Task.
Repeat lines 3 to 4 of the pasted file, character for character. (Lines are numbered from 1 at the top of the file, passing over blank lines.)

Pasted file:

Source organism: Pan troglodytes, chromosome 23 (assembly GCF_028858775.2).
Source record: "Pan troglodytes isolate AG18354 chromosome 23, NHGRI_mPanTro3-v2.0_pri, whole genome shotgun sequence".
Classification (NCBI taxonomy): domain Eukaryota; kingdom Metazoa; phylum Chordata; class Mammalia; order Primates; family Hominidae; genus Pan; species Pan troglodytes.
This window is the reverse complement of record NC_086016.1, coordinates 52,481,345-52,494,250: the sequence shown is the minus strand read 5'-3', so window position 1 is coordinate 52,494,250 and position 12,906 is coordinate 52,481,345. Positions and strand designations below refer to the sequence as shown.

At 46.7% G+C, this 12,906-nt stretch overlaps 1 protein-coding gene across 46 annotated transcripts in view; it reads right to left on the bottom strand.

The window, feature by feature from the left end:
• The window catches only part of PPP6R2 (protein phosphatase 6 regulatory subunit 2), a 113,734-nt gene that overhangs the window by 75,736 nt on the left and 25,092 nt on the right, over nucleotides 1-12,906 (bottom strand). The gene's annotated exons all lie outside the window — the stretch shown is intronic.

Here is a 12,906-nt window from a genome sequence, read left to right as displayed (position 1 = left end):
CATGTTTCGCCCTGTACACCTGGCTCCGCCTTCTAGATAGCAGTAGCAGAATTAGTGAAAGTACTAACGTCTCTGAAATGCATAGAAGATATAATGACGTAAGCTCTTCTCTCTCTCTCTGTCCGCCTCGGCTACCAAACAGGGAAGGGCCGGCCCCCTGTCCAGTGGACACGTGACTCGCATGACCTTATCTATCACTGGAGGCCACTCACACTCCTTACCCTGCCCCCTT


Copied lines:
Classification (NCBI taxonomy): domain Eukaryota; kingdom Metazoa; phylum Chordata; class Mammalia; order Primates; family Hominidae; genus Pan; species Pan troglodytes.
This window is the reverse complement of record NC_086016.1, coordinates 52,481,345-52,494,250: the sequence shown is the minus strand read 5'-3', so window position 1 is coordinate 52,494,250 and position 12,906 is coordinate 52,481,345. Positions and strand designations below refer to the sequence as shown.